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  • By Bernadette H. Carreon, Pacific Note

Tuna commission chair: Save fish for our children

Honolulu-- The outgoing chair of the Western and Central Pacific Fisheries Commission spoke from the heart as she called on nations responsible for managing half the world’s fisheries to consider future generations.

Widely-respected Chair Rhea Moss-Christian, who is completing her 4-year term, told delegates from the Pacific and distant water fishing nations that it is their responsibility to ensure the sustainability of tuna stocks as they meet this week in Honolulu.

In her keynote address opening of the Commission session, Moss-Christian told members their deliberations could impact the livelihood and the future of nations.

“Compromise and sacrifice do not come easily, this is the nature of multilateral process. In this commission, collaboration impacts livelihoods and our future generations and the impacts are real,” Moss-Christian said. “What we discuss here has broad and potentially significant effects out there, But our mission is noble and …we are all stakeholders.”

In an earlier interview, Moss-Christian said 2018 was a busy year for the Commission as will 2019.

“We are expecting heavy discussions on the tropical tuna this year,’ she told reporters on Saturday.

The Tropical Tuna Measure sets fishing rules and influences for tuna worth more than US$4.4 billion annually. Parts of the current measure, which covers skipjack, bigeye and yellowfin tuna, are due to expire at the end of the year.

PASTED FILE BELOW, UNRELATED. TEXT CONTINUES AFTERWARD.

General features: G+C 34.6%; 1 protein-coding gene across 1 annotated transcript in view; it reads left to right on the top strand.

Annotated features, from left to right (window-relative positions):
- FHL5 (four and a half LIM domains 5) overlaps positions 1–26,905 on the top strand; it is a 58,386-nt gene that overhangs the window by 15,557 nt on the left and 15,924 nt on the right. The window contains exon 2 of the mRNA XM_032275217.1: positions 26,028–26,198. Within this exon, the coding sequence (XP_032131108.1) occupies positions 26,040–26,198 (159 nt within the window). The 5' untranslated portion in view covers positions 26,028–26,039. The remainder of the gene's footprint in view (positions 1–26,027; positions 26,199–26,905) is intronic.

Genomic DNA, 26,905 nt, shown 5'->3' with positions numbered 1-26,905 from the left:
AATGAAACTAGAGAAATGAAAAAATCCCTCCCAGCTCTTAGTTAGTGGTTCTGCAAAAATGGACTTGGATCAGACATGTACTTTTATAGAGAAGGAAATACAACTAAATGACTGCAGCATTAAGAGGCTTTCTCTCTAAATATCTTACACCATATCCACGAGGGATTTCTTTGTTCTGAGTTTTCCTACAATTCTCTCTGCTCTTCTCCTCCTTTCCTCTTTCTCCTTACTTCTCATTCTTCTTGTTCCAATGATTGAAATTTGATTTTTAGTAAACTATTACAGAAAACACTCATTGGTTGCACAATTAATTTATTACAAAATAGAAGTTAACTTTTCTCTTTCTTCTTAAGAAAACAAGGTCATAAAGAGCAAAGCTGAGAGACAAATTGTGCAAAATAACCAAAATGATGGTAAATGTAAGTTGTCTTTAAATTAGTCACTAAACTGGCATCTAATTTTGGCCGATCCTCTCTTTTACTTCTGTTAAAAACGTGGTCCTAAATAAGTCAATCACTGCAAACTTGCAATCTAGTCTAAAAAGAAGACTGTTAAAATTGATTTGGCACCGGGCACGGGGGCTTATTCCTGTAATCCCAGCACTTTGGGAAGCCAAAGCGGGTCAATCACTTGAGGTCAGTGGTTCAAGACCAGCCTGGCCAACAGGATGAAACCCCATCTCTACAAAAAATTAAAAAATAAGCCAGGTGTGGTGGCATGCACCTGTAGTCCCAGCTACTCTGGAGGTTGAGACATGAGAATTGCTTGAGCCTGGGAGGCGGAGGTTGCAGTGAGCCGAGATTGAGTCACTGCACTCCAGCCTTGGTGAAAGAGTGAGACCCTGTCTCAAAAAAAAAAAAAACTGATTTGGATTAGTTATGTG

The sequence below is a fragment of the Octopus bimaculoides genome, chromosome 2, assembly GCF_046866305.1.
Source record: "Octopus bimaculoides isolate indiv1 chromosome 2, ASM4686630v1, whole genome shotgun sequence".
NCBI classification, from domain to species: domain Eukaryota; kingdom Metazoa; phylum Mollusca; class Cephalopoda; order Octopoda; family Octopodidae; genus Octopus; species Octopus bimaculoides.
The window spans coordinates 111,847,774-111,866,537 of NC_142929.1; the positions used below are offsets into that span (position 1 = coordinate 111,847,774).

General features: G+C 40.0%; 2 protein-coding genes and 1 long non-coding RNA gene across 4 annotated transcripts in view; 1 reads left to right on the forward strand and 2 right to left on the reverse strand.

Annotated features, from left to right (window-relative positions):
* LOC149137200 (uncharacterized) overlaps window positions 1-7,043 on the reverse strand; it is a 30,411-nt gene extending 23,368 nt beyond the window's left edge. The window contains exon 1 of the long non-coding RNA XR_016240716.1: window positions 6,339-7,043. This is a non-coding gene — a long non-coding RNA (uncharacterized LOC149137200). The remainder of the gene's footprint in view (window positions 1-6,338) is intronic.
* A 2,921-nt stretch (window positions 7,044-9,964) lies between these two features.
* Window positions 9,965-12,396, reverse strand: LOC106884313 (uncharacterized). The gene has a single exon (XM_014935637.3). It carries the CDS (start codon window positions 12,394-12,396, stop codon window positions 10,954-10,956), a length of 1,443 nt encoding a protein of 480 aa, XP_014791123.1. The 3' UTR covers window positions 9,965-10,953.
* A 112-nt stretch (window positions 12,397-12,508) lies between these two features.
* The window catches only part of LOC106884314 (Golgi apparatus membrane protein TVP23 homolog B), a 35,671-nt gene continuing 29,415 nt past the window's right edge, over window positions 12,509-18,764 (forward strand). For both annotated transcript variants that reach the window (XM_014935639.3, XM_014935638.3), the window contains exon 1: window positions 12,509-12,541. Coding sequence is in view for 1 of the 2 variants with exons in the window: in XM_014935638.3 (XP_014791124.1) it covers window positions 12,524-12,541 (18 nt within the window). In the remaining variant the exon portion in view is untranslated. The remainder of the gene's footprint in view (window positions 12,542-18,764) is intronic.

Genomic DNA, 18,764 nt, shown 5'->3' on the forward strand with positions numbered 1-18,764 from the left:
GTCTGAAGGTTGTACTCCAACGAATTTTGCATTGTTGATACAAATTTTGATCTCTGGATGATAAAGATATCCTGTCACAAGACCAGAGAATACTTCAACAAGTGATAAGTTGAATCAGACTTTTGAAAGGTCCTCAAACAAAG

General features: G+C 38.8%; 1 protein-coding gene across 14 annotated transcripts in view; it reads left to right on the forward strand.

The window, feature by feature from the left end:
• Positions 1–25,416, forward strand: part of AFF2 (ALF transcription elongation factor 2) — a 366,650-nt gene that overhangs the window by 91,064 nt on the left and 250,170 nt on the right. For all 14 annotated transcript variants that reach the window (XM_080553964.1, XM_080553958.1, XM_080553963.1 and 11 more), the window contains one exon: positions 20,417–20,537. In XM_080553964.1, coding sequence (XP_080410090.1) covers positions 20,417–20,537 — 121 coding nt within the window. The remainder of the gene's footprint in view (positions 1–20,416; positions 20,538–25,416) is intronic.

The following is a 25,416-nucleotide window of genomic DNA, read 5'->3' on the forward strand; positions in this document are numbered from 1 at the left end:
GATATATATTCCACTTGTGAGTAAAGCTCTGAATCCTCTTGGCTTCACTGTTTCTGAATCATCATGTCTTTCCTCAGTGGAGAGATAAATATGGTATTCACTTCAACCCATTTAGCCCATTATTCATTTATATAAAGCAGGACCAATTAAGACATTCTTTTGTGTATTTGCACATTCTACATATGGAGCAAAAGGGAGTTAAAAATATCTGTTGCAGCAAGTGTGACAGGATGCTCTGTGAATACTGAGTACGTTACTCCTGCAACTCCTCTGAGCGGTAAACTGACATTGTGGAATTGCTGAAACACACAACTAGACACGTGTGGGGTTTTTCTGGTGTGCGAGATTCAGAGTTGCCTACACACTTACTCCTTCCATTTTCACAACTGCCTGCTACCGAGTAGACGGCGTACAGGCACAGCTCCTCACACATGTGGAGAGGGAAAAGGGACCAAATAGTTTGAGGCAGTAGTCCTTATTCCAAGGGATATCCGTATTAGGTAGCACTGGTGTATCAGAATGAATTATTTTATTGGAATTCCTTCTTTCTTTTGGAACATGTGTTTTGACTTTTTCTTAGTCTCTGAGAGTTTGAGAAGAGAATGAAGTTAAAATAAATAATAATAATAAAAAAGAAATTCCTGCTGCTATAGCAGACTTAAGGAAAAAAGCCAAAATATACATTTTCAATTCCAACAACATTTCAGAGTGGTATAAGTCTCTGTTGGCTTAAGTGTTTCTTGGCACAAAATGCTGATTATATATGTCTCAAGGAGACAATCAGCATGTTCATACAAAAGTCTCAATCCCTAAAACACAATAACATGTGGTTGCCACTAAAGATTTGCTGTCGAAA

In an earlier statement the Parties to the Nauru Agreement said they want to see the WCPFC act on the expiring provisions in the tropical tuna measure but not increase the catch. This means increasing the dollar value of the tuna instead of allowing increased catch by fleets.

Moss-Christian said commission members were expected to continue discussions on harvest strategies, which would provide comprehensive plans for keeping tuna stocks in a healthy state.

The main proposal from the WCPFC secretariat is that the commission establish a new 'science-management dialogue' that would allow delegates to the annual commission meeting to discuss harvest strategies and arrive better briefed on the science behind fisheries.

Work has also been progressing in other areas. Moss-Christian said that prior to this year’s annual negotiations work had been done through working groups on the compliance monitoring, electronic monitoring and reporting, Pacific albacore stocks, shark and ray protection and management of FADs.


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